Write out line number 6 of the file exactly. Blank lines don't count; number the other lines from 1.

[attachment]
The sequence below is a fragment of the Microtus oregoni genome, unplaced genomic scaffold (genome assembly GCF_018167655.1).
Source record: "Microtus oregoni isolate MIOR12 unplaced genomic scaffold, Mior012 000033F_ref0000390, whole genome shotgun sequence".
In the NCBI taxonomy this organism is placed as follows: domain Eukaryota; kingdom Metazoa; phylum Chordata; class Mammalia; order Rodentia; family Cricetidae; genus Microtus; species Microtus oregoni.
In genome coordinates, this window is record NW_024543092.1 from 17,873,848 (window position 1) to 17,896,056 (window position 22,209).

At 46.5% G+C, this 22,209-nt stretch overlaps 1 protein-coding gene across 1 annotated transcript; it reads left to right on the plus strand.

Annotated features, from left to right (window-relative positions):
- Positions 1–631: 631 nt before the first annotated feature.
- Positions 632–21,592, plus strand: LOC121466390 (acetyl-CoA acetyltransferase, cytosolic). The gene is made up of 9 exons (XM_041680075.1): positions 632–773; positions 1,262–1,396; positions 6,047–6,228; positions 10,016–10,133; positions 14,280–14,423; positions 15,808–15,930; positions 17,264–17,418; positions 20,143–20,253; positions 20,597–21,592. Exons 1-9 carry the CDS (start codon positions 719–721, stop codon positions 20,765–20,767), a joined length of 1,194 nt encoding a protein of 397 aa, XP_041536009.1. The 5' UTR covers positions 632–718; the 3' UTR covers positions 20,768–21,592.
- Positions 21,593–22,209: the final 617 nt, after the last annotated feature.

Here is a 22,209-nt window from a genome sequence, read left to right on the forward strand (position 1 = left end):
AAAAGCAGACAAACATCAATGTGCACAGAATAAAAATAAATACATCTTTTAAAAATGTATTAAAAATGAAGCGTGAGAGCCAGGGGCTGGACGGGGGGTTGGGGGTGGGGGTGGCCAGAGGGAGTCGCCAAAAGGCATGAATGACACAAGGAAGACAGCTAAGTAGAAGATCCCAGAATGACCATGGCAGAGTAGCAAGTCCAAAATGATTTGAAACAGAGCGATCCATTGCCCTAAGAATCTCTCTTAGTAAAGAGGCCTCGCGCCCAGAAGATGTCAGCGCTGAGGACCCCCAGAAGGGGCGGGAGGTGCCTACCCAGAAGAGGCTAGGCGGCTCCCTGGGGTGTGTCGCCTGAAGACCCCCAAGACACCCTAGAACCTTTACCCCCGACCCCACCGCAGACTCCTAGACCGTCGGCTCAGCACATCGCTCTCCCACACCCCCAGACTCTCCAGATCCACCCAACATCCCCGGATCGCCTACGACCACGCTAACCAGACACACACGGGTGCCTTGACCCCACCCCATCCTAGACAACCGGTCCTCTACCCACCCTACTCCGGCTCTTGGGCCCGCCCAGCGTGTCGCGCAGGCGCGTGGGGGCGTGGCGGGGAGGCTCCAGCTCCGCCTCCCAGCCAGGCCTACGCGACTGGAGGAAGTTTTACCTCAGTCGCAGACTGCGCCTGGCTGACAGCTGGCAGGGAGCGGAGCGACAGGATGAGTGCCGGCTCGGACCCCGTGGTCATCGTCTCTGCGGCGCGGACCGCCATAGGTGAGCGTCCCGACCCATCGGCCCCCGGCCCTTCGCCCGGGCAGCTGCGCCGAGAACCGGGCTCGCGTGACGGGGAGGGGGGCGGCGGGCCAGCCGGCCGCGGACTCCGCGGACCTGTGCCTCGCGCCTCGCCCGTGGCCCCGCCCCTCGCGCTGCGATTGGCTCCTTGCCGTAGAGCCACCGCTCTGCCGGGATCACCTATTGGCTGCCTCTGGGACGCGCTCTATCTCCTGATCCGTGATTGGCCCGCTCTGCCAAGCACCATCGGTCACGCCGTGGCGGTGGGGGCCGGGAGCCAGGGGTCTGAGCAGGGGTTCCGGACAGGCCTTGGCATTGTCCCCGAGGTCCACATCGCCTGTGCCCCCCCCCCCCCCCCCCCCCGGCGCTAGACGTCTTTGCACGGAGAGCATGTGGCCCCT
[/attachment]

Annotated features, from left to right (window-relative positions):